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                  • do you think that allowing wealthier individuals to bypass the emissions test makes an overall repeal more likely or less?

                    Heh, probably less. Of course the 1% just have their chauffeurs take the limo to the testing station. Or have the testing station brought to their limos.

                    my state has an exorbitant registration fee on new and new-ish cars. I could actually approve of saying “You know what, since we don’t need to check their emissions, we’ll use the funds generated from higher registration fees to help subsidize the emissions check.”

                    I really don’t see a good policy purpose in charging higher fees on new cars, so it’s something that bugs me. But if it’s going to happen, that would be a good use of the funds.

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      • I don’t see a social benefit to levelling down. Afflicting the comfortable in a way that doesn’t comfort the afflicted smacks of malice more than egalitarianism. Not that I’m suggesting you have malicious intent, just that I don’t see what other goals could be achieved.

        Perhaps as an alternative the mandated emissions tests could be subsidised so as to lessen their burden on poorer car owners?

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        • I understand where you’re coming from on the “malicious” thing and don’t take it personally. If anything, it’s more along the lines of Privilege Guilt. I drive a car that would be exempt under this law if I were in a jurisdiction that had emissions testing*. It feels… awkward, that I should be spared the inconvenience of the emissions test.

          I’ve had the thought “Let them pay a fee to waive the inconvenience and use that money to subsidize the older cars. The thing about the testing, from my perspective, is that it’s less about the money and more about the hassle. Even when I was young and poor, it was a close call because I worked a lot and time was valuable, too.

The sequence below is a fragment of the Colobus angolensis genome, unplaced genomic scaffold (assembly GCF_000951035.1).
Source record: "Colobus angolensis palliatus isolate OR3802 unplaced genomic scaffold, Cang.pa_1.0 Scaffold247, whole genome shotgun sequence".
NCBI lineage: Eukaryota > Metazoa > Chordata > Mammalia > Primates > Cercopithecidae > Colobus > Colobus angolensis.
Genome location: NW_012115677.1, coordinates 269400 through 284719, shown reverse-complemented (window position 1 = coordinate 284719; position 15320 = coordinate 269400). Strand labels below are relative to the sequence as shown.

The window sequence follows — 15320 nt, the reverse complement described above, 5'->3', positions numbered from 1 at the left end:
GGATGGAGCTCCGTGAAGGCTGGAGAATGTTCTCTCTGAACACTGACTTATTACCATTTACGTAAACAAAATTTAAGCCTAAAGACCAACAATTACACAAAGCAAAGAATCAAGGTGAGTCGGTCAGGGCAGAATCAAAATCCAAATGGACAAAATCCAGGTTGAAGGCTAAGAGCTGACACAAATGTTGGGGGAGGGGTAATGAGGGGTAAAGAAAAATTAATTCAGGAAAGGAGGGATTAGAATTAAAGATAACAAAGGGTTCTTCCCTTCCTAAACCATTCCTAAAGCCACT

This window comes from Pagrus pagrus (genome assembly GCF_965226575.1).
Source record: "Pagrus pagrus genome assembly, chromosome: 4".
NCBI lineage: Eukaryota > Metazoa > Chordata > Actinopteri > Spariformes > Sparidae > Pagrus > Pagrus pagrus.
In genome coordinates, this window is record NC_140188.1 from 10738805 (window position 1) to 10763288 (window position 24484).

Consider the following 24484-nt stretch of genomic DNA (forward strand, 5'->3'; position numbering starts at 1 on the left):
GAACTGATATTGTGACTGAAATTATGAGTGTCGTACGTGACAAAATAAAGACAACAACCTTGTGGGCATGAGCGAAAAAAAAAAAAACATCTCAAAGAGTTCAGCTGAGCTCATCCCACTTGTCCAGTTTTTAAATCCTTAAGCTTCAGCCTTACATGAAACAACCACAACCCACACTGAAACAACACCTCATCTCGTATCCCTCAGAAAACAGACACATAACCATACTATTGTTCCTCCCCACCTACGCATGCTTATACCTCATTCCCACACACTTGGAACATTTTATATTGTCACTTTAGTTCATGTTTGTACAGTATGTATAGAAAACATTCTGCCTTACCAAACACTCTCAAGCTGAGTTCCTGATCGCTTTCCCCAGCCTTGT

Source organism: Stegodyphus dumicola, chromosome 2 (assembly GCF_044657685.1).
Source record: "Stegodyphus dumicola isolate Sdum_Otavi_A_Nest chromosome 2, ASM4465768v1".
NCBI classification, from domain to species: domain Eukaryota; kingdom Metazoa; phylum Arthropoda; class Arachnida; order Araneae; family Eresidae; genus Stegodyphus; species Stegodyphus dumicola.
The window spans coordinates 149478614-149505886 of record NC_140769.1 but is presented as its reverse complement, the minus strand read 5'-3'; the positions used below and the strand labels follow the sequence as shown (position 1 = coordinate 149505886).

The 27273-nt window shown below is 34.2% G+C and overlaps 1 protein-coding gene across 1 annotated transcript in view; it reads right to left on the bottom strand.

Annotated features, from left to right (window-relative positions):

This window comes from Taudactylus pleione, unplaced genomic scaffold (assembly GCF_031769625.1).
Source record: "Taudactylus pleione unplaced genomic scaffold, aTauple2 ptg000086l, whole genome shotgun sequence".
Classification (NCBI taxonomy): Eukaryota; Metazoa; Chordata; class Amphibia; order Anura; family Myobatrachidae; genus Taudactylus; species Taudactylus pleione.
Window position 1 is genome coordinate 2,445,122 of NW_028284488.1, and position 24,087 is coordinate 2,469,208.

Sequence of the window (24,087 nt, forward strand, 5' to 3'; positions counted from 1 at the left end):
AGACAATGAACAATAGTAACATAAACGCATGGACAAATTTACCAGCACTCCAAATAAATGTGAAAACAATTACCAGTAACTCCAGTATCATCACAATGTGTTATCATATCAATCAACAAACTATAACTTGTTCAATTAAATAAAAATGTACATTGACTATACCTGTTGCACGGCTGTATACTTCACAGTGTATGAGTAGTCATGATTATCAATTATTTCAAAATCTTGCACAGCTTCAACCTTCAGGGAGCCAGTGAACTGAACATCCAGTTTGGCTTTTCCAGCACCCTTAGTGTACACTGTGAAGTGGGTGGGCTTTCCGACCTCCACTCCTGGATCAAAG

* – One might ask if I feel guilt for avoiding it by not being in such a jurisdiction. Not really. Our lofty perch has nothing to do with wealth, but rather to do with the relatively clean air of being in the Great Wide Open. We don’t have to ask ourselves “Is it worth this for cleaner air?” because we don’t have to worry as much about car exhaust anyway. Having a single locale where emissions testing is required, but only for some cars, makes it easier for an elite/everyman divide where of course it’s worth it (and that has nothing to do with our cars being exempt)!

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  1. As a pragmatic, I love this. The people of NC get to keep a system that keeps their air cleaner, but the waste of having to test millions of cars that everyone know will pass is carved out. This seems the kind of amazingly simple kind of government reform we should be doing across the board.

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  2. Will,

    Sorry but this post appears to be the latest example the inane liberal obsession over anything that appears to smack of inequality. BTW, I checked and found out that GA exempts all 2010 and newer model year vehicles. OMG, the inequality is spreading! VA exempts vehicles older than 25 from emissions inspections, so I guess poor folks are spared. This post also assumes that your state conducts vehicle emission testing.